Emerging Technology

Privacy Paradox

Sep 15, 2014

When the topic of online privacy comes up, some people say, “get over it’ it’s a thing of the past.  Others say, not so fast; there are ways to protect what privacy you have left on line. 

Take the latest iPhone coming out with all its new features.  New operating systems mean new privacy settings to be selected, some easily do-able and others harder to find or figure out.

Neutrinos are the second most abundant particles in the universe.  They’re invisible and seem to have little impact on our daily lives, but without them life itself, would not be possible.  Now Scientists think they may be useful for monitoring nuclear reactors, like the one in Iran.  

Physicist Enrico Fermi named the particle he had long surmised existed, neutrino Italian for ‘the little neutral one’ because, it has a neutral electrical charge.

Boosting Biotech

Jul 10, 2014
Stock Photo

Virginia, no longer ranked as the best state to do business, still has a strong economic footing, especially in Northern Virginia. But because the state is so heavily reliant on defense contracts which have recently been on the federal chopping block, Governor McAuliffe is looking to strengthen the state's economy through other avenues.

Fariss Samarrai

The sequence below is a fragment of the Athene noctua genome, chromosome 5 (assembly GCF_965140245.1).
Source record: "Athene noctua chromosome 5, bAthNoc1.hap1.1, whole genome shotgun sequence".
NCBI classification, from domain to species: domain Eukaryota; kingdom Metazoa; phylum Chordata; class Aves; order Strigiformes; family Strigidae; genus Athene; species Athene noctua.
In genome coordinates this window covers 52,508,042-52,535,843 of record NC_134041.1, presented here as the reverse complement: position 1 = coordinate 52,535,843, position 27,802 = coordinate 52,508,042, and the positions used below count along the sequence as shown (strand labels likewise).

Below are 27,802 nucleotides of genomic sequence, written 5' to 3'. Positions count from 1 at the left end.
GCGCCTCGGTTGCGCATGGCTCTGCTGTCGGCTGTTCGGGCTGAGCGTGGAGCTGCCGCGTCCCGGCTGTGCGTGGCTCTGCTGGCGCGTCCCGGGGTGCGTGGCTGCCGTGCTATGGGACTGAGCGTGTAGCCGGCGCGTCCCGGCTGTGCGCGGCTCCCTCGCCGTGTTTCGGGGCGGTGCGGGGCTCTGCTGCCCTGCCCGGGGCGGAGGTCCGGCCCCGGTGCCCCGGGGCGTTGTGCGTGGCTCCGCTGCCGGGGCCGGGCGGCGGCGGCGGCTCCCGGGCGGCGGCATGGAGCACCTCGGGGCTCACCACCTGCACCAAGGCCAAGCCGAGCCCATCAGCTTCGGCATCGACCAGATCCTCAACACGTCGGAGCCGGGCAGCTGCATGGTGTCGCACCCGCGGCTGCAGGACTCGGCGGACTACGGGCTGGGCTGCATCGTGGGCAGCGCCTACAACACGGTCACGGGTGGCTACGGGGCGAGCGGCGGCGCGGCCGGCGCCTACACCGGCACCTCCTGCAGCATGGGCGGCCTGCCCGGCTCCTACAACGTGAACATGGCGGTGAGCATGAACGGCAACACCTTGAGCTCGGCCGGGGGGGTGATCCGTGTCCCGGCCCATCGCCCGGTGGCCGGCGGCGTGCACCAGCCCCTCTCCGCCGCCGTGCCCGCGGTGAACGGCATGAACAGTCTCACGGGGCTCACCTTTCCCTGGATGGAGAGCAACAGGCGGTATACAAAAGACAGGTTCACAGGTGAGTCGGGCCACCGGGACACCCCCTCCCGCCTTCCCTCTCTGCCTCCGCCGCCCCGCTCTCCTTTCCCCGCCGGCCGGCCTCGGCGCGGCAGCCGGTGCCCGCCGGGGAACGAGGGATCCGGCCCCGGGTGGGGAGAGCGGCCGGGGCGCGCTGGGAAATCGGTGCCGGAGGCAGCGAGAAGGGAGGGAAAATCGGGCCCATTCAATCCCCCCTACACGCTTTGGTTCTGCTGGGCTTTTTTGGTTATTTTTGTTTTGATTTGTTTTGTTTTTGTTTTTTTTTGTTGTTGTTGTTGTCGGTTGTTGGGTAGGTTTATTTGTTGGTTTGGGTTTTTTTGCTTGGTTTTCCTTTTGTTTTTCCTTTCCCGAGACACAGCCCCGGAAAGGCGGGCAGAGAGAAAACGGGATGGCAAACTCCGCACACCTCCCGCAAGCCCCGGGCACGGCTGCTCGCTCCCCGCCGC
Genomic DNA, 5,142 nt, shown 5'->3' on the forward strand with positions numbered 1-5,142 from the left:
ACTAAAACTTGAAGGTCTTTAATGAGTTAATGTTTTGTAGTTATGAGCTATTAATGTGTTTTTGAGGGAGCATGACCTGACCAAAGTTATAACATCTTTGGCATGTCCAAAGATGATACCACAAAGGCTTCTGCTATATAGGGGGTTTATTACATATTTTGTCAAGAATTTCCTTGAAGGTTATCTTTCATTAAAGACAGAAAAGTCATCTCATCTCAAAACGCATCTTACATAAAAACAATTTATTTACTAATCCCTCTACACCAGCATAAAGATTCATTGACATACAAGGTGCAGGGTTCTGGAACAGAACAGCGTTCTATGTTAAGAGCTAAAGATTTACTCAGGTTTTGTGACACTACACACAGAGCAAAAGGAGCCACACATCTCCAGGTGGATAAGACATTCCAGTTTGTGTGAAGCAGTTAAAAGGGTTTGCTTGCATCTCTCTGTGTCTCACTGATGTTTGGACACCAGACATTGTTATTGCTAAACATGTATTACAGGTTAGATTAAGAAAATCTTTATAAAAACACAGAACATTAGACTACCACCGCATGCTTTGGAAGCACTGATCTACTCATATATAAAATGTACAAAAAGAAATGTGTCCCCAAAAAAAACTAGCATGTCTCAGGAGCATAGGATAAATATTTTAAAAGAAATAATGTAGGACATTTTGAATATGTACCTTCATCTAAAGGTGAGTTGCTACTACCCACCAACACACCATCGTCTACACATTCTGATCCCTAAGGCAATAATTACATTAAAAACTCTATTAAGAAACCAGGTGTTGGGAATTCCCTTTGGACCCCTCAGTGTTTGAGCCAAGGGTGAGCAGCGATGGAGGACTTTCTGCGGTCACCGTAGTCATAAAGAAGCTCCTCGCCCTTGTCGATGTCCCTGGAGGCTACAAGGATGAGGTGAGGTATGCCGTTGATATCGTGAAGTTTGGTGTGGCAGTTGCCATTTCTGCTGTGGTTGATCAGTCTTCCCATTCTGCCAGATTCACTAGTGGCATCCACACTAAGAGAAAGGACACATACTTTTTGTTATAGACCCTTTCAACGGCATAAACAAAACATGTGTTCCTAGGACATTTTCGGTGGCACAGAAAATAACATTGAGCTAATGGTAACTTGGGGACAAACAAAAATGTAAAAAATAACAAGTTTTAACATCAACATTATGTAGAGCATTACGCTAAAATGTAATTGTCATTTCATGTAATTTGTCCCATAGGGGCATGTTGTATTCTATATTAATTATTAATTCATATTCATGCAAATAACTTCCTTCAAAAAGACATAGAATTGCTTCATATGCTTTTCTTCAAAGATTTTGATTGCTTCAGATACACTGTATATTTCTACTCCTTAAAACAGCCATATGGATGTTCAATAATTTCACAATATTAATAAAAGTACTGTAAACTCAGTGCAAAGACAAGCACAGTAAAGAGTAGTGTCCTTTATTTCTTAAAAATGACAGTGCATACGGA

Urban planners in Virginia are trying to make bicycling safer, but they’re hampered by a lack of statistics about who’s riding where.

Alec Gosse rides his bike to work at a Charlottesville company that analyzes data, and this year he was working on a PhD in environmental engineering. Those interests led him to try and solve a problem daunting city planners.

“There was no data for how many bikes were using various roads in the city.  It just didn’t exist.”

Without that information, they didn’t know where to make road improvements for cyclists.

The price of collecting and analyzing massive amounts of information has dropped dramatically over the last decade, creating a new path for discovery in many fields, but the evolution of big data raises big questions that scholars in Virginia hope to address.   From medicine to marketing, from politics to police work, people are buzzing about the potential to learn and grow by collecting and analyzing huge amounts of information.  This brave new world of big data also raises ethical questions and concerns about public policy and the law.

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